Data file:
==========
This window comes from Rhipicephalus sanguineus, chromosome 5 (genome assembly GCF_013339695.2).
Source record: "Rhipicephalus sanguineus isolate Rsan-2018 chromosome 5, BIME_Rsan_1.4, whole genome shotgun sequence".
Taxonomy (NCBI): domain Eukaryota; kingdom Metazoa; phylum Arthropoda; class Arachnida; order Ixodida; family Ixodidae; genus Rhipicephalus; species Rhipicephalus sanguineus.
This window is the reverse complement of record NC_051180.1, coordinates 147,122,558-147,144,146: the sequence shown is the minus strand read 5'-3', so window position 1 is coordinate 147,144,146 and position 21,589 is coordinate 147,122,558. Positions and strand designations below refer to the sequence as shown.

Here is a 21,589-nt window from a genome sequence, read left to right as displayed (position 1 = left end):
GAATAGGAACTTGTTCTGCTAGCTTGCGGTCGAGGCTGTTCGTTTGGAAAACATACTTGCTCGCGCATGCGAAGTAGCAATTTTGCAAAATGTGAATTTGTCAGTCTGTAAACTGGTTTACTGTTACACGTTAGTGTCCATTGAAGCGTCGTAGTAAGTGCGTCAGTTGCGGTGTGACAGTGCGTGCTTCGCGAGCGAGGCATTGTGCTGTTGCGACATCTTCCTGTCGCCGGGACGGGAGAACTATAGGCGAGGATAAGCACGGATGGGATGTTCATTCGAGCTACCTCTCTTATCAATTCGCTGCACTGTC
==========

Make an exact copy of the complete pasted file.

This window comes from Rhipicephalus sanguineus, chromosome 5 (genome assembly GCF_013339695.2).
Source record: "Rhipicephalus sanguineus isolate Rsan-2018 chromosome 5, BIME_Rsan_1.4, whole genome shotgun sequence".
Taxonomy (NCBI): domain Eukaryota; kingdom Metazoa; phylum Arthropoda; class Arachnida; order Ixodida; family Ixodidae; genus Rhipicephalus; species Rhipicephalus sanguineus.
This window is the reverse complement of record NC_051180.1, coordinates 147,122,558-147,144,146: the sequence shown is the minus strand read 5'-3', so window position 1 is coordinate 147,144,146 and position 21,589 is coordinate 147,122,558. Positions and strand designations below refer to the sequence as shown.

Here is a 21,589-nt window from a genome sequence, read left to right as displayed (position 1 = left end):
GAATAGGAACTTGTTCTGCTAGCTTGCGGTCGAGGCTGTTCGTTTGGAAAACATACTTGCTCGCGCATGCGAAGTAGCAATTTTGCAAAATGTGAATTTGTCAGTCTGTAAACTGGTTTACTGTTACACGTTAGTGTCCATTGAAGCGTCGTAGTAAGTGCGTCAGTTGCGGTGTGACAGTGCGTGCTTCGCGAGCGAGGCATTGTGCTGTTGCGACATCTTCCTGTCGCCGGGACGGGAGAACTATAGGCGAGGATAAGCACGGATGGGATGTTCATTCGAGCTACCTCTCTTATCAATTCGCTGCACTGTC